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Millions of American families vacation each year without incident. But a small number encounter trouble along the way. They accidentally leave a child behind at a convenience store, or a youngster becomes separated from his family at a theme park.

Virginia Duncan, a travel consultant for Budgetel Inns, suggests ways to improve your odds. "The thing you're trying to guard against in the hotel, on the road or in the mall is separation from the family," she said during an interview with the Deseret News. "The chance of that happening on a vacation is slim. But the chance of a momentary separation with one of the kids is very likely."How do you prepare for a safe and happy family vacation? Here are her suggestions.

- Adapt family safety rules to the road. Teach your children how to phone for help from a hotel room. (Show them how to dial the front desk because they can't dial 911 directly.) Use a buddy system so that no child will ever be alone.

- Shop for security in a hotel, just like you shop for price. Look for one with guest room doors that open to an interior hallway (not directly outside), card key lock systems, and guest room doors with deadbolts, security chains and peepholes. Make sure the places you stay have 24-hour front desk staffing.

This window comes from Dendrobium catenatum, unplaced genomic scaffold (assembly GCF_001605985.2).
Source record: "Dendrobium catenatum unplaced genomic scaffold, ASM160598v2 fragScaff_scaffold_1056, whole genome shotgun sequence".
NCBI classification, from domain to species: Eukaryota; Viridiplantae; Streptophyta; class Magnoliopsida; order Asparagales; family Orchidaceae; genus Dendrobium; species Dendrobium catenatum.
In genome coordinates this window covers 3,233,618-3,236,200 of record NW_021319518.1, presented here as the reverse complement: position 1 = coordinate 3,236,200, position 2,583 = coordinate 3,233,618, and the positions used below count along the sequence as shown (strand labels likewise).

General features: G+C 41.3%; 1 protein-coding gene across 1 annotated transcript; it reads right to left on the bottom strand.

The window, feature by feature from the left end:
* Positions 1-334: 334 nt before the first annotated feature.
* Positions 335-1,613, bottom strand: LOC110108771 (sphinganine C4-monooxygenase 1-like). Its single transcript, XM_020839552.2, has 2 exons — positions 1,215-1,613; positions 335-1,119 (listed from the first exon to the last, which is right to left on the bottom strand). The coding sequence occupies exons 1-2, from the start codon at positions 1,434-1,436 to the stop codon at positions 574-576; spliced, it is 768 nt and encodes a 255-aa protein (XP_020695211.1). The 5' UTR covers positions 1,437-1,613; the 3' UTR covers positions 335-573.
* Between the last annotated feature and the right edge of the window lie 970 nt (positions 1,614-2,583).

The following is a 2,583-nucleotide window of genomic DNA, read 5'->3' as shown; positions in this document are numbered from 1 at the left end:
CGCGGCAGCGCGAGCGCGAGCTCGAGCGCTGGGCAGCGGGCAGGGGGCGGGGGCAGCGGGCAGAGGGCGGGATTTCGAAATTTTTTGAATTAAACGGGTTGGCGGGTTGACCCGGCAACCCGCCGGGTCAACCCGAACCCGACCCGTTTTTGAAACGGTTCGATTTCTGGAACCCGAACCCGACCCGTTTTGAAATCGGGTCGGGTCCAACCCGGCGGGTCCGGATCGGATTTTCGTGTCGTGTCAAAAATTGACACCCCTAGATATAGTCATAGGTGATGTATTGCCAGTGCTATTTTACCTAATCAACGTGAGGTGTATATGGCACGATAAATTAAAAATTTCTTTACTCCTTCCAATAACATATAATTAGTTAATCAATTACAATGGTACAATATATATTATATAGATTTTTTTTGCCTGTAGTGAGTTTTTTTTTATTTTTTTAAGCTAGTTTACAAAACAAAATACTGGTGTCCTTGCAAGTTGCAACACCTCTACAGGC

- Look at a hotel room through a child's eyes. Child-proof the room like you child-proof your home. Run a fire drill. Show your children how to lock and unlock the door. Tell them not to unlock the door if a stranger is knocking.

- Wherever you go, whether it's a theme park, a mall or a museum, designate a place to meet if you become separated. Point out to your children strangers they can ask to help them such as uniformed security guards or uniformed police.

- Role-play what they should do if they're approached by a stranger. Tell them not to answer the stranger's questions and to look for an "approved" adult. If someone touches them, they should scream. "Children who are prepared for lures seldom follow them," said Duncan.

- Children under 5 years old should wear an ID bracelet. ID for children 5 and over can be in their pocket. Budgetel Inns nationwide issue free child ID bracelets to children 5 and under who are staying at the inn.

By following common-sense suggestions such as these, you probably won't be the family that drives away from the gas station leaving one of your children behind, only to discover the loss 150 miles down the interstate. Or you won't be the single parent who tucks his three-year-old into a hotel-room bed and thinking he's asleep, goes downstairs to the bar. In the meantime, the child has awakened and is wandering the hallways, knocking on doors.

Both stories, believe it or not, are true, said Duncan.

She is a passionate believer in family travel. "It's a rebonding time for families. They should still travel. They just have to learn how to be safe. The smart traveler is the safe traveler."



Free brochure

To request a free "Kid Safe" pamphlet published by Budgetel Inns, call 1-800-4-BUDGET. The flier lists eight tips for safe family travel. You can also request "Tips for Today's Woman Traveler" by calling that number.